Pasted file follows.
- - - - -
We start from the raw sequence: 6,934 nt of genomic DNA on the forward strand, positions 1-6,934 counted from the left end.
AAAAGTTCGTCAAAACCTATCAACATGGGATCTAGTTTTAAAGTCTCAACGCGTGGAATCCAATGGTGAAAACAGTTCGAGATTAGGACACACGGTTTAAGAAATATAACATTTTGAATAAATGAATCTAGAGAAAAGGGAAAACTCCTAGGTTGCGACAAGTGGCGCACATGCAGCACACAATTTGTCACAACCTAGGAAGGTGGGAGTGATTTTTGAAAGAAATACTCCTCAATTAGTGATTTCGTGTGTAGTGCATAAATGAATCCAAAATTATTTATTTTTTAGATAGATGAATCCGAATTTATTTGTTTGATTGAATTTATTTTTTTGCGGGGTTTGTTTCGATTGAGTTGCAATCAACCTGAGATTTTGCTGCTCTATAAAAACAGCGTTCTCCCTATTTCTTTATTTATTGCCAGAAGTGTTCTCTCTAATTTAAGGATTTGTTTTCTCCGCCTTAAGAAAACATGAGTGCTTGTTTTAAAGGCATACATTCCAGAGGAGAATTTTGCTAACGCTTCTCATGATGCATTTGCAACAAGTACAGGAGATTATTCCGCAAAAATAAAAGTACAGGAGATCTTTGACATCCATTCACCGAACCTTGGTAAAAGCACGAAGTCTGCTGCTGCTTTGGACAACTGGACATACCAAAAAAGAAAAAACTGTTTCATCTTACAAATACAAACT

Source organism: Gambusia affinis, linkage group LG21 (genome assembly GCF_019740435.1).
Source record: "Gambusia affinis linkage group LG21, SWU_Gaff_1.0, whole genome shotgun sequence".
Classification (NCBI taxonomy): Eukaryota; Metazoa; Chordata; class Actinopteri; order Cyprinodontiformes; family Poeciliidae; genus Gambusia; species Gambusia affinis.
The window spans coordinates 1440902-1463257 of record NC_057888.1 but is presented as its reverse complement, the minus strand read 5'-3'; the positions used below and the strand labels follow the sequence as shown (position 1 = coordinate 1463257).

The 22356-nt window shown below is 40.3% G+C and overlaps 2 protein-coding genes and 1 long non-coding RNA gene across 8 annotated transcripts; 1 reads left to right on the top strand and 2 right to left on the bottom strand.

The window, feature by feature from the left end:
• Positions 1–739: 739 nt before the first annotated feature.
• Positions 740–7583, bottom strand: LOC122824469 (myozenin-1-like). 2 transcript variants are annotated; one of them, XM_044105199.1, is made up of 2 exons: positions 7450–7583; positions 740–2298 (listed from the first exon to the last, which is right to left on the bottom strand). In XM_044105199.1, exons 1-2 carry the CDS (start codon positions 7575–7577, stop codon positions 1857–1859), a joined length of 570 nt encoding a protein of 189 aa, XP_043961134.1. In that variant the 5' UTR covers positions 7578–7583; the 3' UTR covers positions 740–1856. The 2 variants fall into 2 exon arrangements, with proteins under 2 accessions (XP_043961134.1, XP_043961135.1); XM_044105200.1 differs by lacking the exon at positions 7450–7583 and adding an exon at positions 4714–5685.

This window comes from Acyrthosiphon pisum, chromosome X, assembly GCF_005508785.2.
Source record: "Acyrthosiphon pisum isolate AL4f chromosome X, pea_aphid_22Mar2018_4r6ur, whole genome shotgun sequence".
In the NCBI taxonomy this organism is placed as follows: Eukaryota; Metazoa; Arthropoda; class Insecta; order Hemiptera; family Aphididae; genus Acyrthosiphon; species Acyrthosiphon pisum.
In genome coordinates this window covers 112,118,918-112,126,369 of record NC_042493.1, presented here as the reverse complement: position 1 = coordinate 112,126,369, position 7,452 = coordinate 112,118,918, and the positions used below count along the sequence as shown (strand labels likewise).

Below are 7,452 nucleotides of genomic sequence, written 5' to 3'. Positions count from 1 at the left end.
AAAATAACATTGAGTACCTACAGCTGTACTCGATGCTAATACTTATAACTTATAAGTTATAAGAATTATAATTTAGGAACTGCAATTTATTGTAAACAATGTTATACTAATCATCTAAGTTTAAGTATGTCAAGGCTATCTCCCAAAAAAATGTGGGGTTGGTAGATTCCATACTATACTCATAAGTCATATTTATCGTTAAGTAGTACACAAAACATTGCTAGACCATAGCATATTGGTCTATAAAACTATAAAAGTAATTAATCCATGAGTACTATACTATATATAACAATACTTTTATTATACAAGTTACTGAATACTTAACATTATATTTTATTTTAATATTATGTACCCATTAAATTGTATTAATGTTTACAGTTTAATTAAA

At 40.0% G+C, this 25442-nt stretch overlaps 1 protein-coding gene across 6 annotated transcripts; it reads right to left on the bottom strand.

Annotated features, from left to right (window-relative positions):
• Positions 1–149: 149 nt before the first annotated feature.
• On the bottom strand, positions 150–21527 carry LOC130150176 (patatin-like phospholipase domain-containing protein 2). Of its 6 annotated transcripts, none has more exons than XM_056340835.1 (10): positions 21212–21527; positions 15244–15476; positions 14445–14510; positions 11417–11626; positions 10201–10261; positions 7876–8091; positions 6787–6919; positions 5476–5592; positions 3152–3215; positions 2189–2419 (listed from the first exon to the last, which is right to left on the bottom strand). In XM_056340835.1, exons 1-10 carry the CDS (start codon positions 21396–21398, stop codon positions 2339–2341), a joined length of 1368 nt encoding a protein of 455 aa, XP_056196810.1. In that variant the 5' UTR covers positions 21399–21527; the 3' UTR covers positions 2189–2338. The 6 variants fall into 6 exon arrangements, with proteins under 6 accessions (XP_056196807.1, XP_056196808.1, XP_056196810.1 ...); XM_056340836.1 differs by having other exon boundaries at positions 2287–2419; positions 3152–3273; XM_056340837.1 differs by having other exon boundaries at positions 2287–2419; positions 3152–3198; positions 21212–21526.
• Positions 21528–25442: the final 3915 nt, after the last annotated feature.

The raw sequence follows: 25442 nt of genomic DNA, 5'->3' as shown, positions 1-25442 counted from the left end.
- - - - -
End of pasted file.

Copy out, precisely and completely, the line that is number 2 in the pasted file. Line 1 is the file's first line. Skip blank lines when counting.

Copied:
AAAAGTTCGTCAAAACCTATCAACATGGGATCTAGTTTTAAAGTCTCAACGCGTGGAATCCAATGGTGAAAACAGTTCGAGATTAGGACACACGGTTTAAGAAATATAACATTTTGAATAAATGAATCTAGAGAAAAGGGAAAACTCCTAGGTTGCGACAAGTGGCGCACATGCAGCACACAATTTGTCACAACCTAGGAAGGTGGGAGTGATTTTTGAAAGAAATACTCCTCAATTAGTGATTTCGTGTGTAGTGCATAAATGAATCCAAAATTATTTATTTTTTAGATAGATGAATCCGAATTTATTTGTTTGATTGAATTTATTTTTTTGCGGGGTTTGTTTCGATTGAGTTGCAATCAACCTGAGATTTTGCTGCTCTATAAAAACAGCGTTCTCCCTATTTCTTTATTTATTGCCAGAAGTGTTCTCTCTAATTTAAGGATTTGTTTTCTCCGCCTTAAGAAAACATGAGTGCTTGTTTTAAAGGCATACATTCCAGAGGAGAATTTTGCTAACGCTTCTCATGATGCATTTGCAACAAGTACAGGAGATTATTCCGCAAAAATAAAAGTACAGGAGATCTTTGACATCCATTCACCGAACCTTGGTAAAAGCACGAAGTCTGCTGCTGCTTTGGACAACTGGACATACCAAAAAAGAAAAAACTGTTTCATCTTACAAATACAAACT